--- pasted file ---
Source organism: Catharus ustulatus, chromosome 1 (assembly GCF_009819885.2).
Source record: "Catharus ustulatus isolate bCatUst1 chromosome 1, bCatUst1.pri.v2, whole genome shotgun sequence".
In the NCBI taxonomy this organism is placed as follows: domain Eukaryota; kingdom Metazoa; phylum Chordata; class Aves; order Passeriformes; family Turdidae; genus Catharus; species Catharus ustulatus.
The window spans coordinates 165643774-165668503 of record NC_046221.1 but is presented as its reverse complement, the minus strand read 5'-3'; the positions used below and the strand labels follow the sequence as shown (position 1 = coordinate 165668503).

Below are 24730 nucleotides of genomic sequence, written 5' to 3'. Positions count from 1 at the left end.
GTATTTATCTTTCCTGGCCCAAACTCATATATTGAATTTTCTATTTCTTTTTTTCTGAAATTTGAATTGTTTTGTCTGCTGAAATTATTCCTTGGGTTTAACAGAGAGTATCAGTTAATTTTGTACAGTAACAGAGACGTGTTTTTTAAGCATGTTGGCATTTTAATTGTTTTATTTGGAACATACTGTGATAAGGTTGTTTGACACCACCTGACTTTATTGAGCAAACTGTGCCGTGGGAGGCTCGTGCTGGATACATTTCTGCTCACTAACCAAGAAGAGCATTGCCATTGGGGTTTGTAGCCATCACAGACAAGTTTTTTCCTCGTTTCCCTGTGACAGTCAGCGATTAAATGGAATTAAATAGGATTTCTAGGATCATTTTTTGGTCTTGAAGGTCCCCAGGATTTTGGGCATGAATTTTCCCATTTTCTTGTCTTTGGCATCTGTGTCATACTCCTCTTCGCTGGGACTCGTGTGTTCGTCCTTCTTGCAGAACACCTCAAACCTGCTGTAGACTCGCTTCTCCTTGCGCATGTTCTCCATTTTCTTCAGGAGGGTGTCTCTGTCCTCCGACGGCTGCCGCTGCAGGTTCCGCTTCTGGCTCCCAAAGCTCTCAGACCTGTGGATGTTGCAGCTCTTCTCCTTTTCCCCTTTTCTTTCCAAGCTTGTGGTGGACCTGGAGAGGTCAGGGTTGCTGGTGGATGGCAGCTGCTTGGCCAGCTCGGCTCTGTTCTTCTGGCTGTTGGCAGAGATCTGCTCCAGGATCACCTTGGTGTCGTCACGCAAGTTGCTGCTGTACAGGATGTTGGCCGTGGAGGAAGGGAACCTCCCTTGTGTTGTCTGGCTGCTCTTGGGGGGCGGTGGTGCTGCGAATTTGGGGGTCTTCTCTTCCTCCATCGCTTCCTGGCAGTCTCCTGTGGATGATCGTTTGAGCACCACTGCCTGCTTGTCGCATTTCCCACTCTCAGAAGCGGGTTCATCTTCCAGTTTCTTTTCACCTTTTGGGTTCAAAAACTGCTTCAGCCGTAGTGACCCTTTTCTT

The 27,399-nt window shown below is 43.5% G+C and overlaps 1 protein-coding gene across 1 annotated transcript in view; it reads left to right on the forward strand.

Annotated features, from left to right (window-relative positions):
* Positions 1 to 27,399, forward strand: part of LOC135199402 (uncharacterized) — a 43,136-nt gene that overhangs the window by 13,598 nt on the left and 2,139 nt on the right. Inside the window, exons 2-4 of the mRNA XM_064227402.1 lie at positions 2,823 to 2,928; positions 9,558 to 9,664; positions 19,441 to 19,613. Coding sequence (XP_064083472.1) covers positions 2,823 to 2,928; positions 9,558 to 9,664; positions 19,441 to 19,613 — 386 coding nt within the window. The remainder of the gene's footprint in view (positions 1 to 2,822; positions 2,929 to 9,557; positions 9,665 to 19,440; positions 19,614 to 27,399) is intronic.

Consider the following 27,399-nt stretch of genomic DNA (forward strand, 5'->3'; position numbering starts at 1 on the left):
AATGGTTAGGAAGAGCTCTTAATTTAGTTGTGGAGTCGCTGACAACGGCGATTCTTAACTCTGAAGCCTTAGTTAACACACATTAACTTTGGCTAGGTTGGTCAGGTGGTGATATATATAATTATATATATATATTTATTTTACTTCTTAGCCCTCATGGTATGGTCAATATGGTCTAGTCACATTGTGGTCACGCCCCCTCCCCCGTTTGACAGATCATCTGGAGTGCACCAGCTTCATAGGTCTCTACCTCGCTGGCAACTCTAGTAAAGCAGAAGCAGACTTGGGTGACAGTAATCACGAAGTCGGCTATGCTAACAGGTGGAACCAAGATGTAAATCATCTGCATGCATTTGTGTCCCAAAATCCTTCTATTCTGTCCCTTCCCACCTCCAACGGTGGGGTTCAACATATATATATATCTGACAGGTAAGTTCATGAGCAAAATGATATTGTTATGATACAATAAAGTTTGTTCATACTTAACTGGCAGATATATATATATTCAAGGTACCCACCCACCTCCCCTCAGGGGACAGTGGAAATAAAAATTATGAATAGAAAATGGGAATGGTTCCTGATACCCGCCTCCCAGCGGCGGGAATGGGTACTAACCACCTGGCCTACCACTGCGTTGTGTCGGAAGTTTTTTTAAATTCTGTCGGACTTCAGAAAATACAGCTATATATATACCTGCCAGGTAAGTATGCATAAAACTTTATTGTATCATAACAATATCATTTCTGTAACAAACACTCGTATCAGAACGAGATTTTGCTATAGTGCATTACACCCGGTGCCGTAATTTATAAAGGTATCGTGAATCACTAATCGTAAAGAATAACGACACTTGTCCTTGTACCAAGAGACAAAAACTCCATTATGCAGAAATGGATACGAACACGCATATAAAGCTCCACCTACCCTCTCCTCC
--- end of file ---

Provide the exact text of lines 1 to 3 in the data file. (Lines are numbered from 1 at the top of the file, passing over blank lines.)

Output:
Source organism: Catharus ustulatus, chromosome 1 (assembly GCF_009819885.2).
Source record: "Catharus ustulatus isolate bCatUst1 chromosome 1, bCatUst1.pri.v2, whole genome shotgun sequence".
In the NCBI taxonomy this organism is placed as follows: domain Eukaryota; kingdom Metazoa; phylum Chordata; class Aves; order Passeriformes; family Turdidae; genus Catharus; species Catharus ustulatus.